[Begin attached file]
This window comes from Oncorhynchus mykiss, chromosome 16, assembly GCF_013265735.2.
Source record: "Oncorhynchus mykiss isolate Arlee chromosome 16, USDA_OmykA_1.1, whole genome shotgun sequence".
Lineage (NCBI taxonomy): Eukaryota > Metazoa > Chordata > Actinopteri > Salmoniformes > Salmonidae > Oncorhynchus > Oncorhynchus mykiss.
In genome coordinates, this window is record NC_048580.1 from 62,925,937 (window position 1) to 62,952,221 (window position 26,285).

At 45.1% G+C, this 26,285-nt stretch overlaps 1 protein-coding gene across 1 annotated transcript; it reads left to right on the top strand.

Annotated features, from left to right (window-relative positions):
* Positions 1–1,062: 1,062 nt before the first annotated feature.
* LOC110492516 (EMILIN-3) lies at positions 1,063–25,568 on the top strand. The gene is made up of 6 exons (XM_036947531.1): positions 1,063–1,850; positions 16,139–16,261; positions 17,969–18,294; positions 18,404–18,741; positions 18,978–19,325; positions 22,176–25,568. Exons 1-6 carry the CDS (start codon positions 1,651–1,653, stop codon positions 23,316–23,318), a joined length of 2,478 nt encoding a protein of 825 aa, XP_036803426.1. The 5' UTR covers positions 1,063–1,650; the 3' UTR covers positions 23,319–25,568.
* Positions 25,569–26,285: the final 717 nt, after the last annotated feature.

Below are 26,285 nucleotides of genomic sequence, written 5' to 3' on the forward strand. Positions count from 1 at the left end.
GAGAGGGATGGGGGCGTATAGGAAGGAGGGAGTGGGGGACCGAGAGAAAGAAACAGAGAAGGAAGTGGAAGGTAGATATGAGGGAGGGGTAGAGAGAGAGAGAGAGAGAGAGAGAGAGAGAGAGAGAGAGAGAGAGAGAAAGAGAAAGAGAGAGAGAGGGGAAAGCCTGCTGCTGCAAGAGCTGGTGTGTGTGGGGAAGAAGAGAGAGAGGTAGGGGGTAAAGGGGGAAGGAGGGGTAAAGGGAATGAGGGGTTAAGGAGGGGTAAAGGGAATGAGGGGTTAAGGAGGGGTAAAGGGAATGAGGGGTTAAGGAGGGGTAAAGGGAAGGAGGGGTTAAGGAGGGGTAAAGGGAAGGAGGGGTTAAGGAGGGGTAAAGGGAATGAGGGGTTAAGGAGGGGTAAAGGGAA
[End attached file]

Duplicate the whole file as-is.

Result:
This window comes from Oncorhynchus mykiss, chromosome 16, assembly GCF_013265735.2.
Source record: "Oncorhynchus mykiss isolate Arlee chromosome 16, USDA_OmykA_1.1, whole genome shotgun sequence".
Lineage (NCBI taxonomy): Eukaryota > Metazoa > Chordata > Actinopteri > Salmoniformes > Salmonidae > Oncorhynchus > Oncorhynchus mykiss.
In genome coordinates, this window is record NC_048580.1 from 62,925,937 (window position 1) to 62,952,221 (window position 26,285).

At 45.1% G+C, this 26,285-nt stretch overlaps 1 protein-coding gene across 1 annotated transcript; it reads left to right on the top strand.

Annotated features, from left to right (window-relative positions):
* Positions 1–1,062: 1,062 nt before the first annotated feature.
* LOC110492516 (EMILIN-3) lies at positions 1,063–25,568 on the top strand. The gene is made up of 6 exons (XM_036947531.1): positions 1,063–1,850; positions 16,139–16,261; positions 17,969–18,294; positions 18,404–18,741; positions 18,978–19,325; positions 22,176–25,568. Exons 1-6 carry the CDS (start codon positions 1,651–1,653, stop codon positions 23,316–23,318), a joined length of 2,478 nt encoding a protein of 825 aa, XP_036803426.1. The 5' UTR covers positions 1,063–1,650; the 3' UTR covers positions 23,319–25,568.
* Positions 25,569–26,285: the final 717 nt, after the last annotated feature.

Below are 26,285 nucleotides of genomic sequence, written 5' to 3' on the forward strand. Positions count from 1 at the left end.
GAGAGGGATGGGGGCGTATAGGAAGGAGGGAGTGGGGGACCGAGAGAAAGAAACAGAGAAGGAAGTGGAAGGTAGATATGAGGGAGGGGTAGAGAGAGAGAGAGAGAGAGAGAGAGAGAGAGAGAGAGAGAGAGAGAGAAAGAGAAAGAGAGAGAGAGGGGAAAGCCTGCTGCTGCAAGAGCTGGTGTGTGTGGGGAAGAAGAGAGAGAGGTAGGGGGTAAAGGGGGAAGGAGGGGTAAAGGGAATGAGGGGTTAAGGAGGGGTAAAGGGAATGAGGGGTTAAGGAGGGGTAAAGGGAATGAGGGGTTAAGGAGGGGTAAAGGGAAGGAGGGGTTAAGGAGGGGTAAAGGGAAGGAGGGGTTAAGGAGGGGTAAAGGGAATGAGGGGTTAAGGAGGGGTAAAGGGAA